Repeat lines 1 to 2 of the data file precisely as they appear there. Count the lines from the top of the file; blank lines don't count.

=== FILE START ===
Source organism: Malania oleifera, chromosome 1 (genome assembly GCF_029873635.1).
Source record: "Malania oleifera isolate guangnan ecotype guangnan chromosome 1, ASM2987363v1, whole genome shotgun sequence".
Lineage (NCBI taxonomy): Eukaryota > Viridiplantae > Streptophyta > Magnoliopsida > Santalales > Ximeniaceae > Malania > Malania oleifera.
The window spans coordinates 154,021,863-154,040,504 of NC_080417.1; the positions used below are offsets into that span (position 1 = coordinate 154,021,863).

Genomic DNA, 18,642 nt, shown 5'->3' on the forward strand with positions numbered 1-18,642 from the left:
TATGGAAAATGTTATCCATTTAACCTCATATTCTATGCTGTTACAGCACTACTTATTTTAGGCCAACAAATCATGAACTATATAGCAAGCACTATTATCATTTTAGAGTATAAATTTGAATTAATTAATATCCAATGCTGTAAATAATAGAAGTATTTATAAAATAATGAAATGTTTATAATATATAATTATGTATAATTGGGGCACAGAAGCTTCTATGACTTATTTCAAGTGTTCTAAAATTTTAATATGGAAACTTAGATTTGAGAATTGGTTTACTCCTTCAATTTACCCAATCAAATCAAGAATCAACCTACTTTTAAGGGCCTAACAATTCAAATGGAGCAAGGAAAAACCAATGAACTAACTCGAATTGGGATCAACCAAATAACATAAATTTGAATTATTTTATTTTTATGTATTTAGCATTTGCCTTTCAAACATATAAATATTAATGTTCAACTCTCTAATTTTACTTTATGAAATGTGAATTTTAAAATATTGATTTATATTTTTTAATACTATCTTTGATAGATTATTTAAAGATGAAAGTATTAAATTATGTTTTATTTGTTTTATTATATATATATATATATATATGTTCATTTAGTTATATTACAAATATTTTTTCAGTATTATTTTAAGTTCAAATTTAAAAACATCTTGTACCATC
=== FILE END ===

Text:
Source organism: Malania oleifera, chromosome 1 (genome assembly GCF_029873635.1).
Source record: "Malania oleifera isolate guangnan ecotype guangnan chromosome 1, ASM2987363v1, whole genome shotgun sequence".